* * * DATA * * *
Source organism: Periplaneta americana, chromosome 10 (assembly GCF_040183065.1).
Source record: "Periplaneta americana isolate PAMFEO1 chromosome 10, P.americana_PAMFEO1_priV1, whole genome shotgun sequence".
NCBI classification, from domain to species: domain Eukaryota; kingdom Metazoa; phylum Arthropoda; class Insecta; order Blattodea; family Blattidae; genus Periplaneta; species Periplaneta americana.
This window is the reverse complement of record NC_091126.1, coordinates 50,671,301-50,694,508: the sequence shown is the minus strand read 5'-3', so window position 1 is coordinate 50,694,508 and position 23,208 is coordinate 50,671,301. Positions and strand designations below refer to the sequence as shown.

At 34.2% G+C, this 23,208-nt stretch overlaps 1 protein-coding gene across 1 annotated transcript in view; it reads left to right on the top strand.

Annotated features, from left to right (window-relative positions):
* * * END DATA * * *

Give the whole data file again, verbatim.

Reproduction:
Source organism: Periplaneta americana, chromosome 10 (assembly GCF_040183065.1).
Source record: "Periplaneta americana isolate PAMFEO1 chromosome 10, P.americana_PAMFEO1_priV1, whole genome shotgun sequence".
NCBI classification, from domain to species: domain Eukaryota; kingdom Metazoa; phylum Arthropoda; class Insecta; order Blattodea; family Blattidae; genus Periplaneta; species Periplaneta americana.
This window is the reverse complement of record NC_091126.1, coordinates 50,671,301-50,694,508: the sequence shown is the minus strand read 5'-3', so window position 1 is coordinate 50,694,508 and position 23,208 is coordinate 50,671,301. Positions and strand designations below refer to the sequence as shown.

At 34.2% G+C, this 23,208-nt stretch overlaps 1 protein-coding gene across 1 annotated transcript in view; it reads left to right on the top strand.

Annotated features, from left to right (window-relative positions):